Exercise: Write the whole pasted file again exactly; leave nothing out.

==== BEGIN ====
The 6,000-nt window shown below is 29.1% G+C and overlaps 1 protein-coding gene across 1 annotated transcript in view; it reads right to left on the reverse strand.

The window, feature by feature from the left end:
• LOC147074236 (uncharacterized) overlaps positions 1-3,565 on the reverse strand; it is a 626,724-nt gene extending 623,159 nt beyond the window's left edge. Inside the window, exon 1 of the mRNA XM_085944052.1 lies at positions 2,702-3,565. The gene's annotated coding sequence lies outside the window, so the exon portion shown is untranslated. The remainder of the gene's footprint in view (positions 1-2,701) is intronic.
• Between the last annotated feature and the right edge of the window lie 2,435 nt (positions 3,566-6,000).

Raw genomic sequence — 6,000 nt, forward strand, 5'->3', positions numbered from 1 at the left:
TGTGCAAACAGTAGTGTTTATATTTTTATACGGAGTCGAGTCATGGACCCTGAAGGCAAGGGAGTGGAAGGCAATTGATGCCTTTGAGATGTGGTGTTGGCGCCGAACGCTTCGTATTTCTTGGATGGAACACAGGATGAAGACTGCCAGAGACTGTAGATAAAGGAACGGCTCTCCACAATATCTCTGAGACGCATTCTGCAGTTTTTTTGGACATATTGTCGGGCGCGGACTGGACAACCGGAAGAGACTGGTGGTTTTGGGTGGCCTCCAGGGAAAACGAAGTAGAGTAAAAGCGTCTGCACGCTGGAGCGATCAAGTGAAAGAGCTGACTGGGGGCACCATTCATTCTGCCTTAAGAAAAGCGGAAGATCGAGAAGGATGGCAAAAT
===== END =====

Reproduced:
The 6,000-nt window shown below is 29.1% G+C and overlaps 1 protein-coding gene across 1 annotated transcript in view; it reads right to left on the reverse strand.

The window, feature by feature from the left end:
• LOC147074236 (uncharacterized) overlaps positions 1-3,565 on the reverse strand; it is a 626,724-nt gene extending 623,159 nt beyond the window's left edge. Inside the window, exon 1 of the mRNA XM_085944052.1 lies at positions 2,702-3,565. The gene's annotated coding sequence lies outside the window, so the exon portion shown is untranslated. The remainder of the gene's footprint in view (positions 1-2,701) is intronic.
• Between the last annotated feature and the right edge of the window lie 2,435 nt (positions 3,566-6,000).

Raw genomic sequence — 6,000 nt, forward strand, 5'->3', positions numbered from 1 at the left:
TGTGCAAACAGTAGTGTTTATATTTTTATACGGAGTCGAGTCATGGACCCTGAAGGCAAGGGAGTGGAAGGCAATTGATGCCTTTGAGATGTGGTGTTGGCGCCGAACGCTTCGTATTTCTTGGATGGAACACAGGATGAAGACTGCCAGAGACTGTAGATAAAGGAACGGCTCTCCACAATATCTCTGAGACGCATTCTGCAGTTTTTTTGGACATATTGTCGGGCGCGGACTGGACAACCGGAAGAGACTGGTGGTTTTGGGTGGCCTCCAGGGAAAACGAAGTAGAGTAAAAGCGTCTGCACGCTGGAGCGATCAAGTGAAAGAGCTGACTGGGGGCACCATTCATTCTGCCTTAAGAAAAGCGGAAGATCGAGAAGGATGGCAAAAT